Searching over 5,500,000 cases.


searching
Buy This Entire Record For $7.95

Download the entire decision to receive the complete text, official citation,
docket number, dissents and concurrences, and footnotes for this case.

Learn more about what you receive with purchase of this case.

Kipp v. Laubach

United States District Court, N.D. Texas, Dallas Division

July 17, 2019

DION KIPP
v.
CAPTAIN CHUCK LAUBACH et al.

          MEMORANDUM OPINION AND ORDER

          KAREN GREN SCHOLER UNITED STATES DISTRICT JUDGE

         This Order addresses Plaintiff Dion Kipp's ("Plaintiff) First and Second Motions to Compel and for Sanctions (the "Motions") [ECF Nos. 107, 115]. The Court held a hearing on the pending Motions on May 10, 2019.[1] For the reasons that follow, the Court denies the Motions.

         I. MOTIONS TO COMPEL

         Federal Rule of Civil Procedure 37(a)(3)(B) provides that a party seeking discovery may move for an order compelling production against another party when the latter has failed to produce documents requested under Federal Rule of Civil Procedure 34. See Fed. R. Civ. P. 37(a)(3)(B)(iv). For purposes of Rule 37(a), "an evasive or incomplete disclosure, answer, or response must be treated as a failure to disclose, answer, or respond." Id. 37(a)(4), The party resisting discovery "must show specifically how . . . each [discovery request] is not relevant or how each [request] is overly broad, burdensome[, ] or oppressive," See McLeod, Alexander, Powel & Apffel, P.C. v. Quarles, 894 F.2d 1482, 1485 (5th Cir. 1990) (first alteration in original) (quoting Josephs v. Harris Corp., 677 F.2d 985, 992 (3d Cir. 1982)). To show that the requested discovery was overly broad, burdensome, or oppressive, the party resisting discovery must submit affidavits or offer evidence revealing the nature of the burden. See Merrill v. Waffle House, Inc., 227 F.R.D. 475, 477 (N.D. Tex. 2005) (citations omitted).

         A. Disputes Resolved at the Hearing

         At the May 10, 2019, hearing on the pending Motions, the parties represented to the Court that they reached an agreement as to Interrogatories to Captain Chuck Laubach ("Laubach") Nos. 5, 16, and 21, and Requests for Production to Ellis County Nos. 63, 65, 69, 70, 79, 81, 83, 91, and 92. Consequently, the Court denies the Motions as to these interrogatories and requests for production as moot.

         Additionally, the Court addressed Defendants' objections to Request for Production to Ellis County No. 75 and Interrogatories to Laubach Nos. 18, 19, and 20. The Court sustains the objections to these requests and interrogatories for the reasons stated on the record and, therefore, denies the Motions as to these requests and interrogatories.

         B. Interrogatories Nos. 1(a) and 17

         Plaintiff argues that Defendants' responses to Interrogatory to Ellis County No. 1(a) and Interrogatory to Laubach No. 17 are incomplete. See First Mot. to Compel 2-3, 4; Second Mot. to Compel 2-4. A court may compel a party to respond to an interrogatory if the court determines that the original response was evasive or incomplete. See Fed. R. Civ. P. 37(a)(3)(B)(iv), (a)(4). After hearing the parties' arguments at the May 10, 2019, the Court was satisfied with Defendants' efforts and found that their responses to these interrogatories were not deficient. Nonetheless, the Court ordered Defendants to review their prior discovery efforts, question appropriate witnesses again, and file a supplemental response to the pending Motions documenting their attempts, Defendants followed the Court's order, see Defs.' Supp. Resp. 3-4, and the Court is satisfied that Defendants' responses to Interrogatory to Ellis County No. 1(a) and Interrogatory to Laubach No. 17 are complete. Consequently, the Court denies the Motions as to these interrogatories.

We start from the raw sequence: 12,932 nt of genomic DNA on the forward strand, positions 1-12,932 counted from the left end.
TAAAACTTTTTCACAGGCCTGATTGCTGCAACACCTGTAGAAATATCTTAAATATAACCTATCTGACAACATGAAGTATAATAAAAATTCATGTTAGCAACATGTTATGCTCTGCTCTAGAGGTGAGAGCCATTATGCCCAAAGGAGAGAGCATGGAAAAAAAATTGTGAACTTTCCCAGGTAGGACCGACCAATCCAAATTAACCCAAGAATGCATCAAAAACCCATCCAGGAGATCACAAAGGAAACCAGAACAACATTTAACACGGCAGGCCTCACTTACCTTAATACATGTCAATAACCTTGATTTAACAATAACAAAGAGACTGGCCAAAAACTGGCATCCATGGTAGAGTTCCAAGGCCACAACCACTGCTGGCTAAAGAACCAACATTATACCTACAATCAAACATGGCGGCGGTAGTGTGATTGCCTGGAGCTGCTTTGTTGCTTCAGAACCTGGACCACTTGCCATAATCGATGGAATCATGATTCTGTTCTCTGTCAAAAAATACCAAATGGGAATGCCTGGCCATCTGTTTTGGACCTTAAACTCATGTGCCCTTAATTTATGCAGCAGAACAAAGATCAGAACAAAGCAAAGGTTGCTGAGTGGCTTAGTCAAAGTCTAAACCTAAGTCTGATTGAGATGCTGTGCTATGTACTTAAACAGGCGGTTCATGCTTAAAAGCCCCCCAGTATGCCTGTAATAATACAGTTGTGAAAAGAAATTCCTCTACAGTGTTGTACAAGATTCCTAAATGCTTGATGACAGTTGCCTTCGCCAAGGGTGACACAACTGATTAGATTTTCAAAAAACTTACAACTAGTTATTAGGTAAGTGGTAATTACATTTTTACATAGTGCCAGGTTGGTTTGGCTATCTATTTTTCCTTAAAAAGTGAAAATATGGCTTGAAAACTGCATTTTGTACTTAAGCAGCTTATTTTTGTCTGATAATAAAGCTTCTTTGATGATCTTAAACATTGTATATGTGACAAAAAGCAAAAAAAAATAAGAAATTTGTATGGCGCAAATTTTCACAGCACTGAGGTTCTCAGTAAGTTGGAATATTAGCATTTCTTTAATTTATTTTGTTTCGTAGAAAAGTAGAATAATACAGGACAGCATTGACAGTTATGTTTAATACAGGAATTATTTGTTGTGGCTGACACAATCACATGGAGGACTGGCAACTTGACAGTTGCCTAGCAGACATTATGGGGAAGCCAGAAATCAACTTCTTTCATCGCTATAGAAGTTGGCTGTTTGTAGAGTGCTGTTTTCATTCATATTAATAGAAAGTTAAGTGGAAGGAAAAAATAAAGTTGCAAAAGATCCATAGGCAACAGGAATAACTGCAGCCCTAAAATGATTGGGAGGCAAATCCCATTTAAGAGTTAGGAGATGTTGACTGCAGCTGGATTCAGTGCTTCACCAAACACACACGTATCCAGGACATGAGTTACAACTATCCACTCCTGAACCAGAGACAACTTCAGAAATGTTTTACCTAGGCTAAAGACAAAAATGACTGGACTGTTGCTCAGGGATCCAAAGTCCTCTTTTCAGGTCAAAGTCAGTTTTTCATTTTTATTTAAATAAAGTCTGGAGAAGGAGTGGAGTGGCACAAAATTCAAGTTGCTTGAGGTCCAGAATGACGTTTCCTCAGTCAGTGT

C. Requests for Production Nos. 44, 45, 72, and 73

         In Requests for Production to Ellis County Nos. 44, 45, 72, and 73, Plaintiff requested "all documents and recordings concerning any [Apprehension by a Peace Officer Without Warrant ('APOWW')] issued by any officer of Ellis County," complaints about such APOWWs, and documents concerning seizure of any person pursuant to such APOWW. See First Mot. to Compel Ex, C at 13-14, 21-22. Ellis County objected to these requests because it "does not maintain files for APOWWs and therefore does not have responsive documents." Defs.' Supp. Resp. 1; see also Id. Ex. A ¶ 3. In a sworn declaration, Ellis County further states that "the Sheriffs Office does not have the ability to search the mental health docket [of the County Clerk] without a written court order by the County Judge." Id. Ex. A ¶ 4. A court cannot compel a party to produce documents it cannot produce. See ORIX USA Corp. v. Armentrout, No. 3:16-mc-63-N-BN, 2016 WL 4095603, at *5 (N.D. Tex. Aug. 1, 2016) (citations omitted). In light of these sworn declarations, the Court denies the Motions as to Requests for Production to Ellis County Nos. 44, 45, 72, and 73.

         II. MOTIONS FOR SANCTIONS

         Because the Court denies the Motions to Compel, the Court also denies the Motions for Sanctions. See Fed. R. Civ. P. 37(d) (explaining that sanctions are appropriate only if a party did not comply with a proper discovery request).

         III. ...


Buy This Entire Record For $7.95

Download the entire decision to receive the complete text, official citation,
docket number, dissents and concurrences, and footnotes for this case.

Learn more about what you receive with purchase of this case.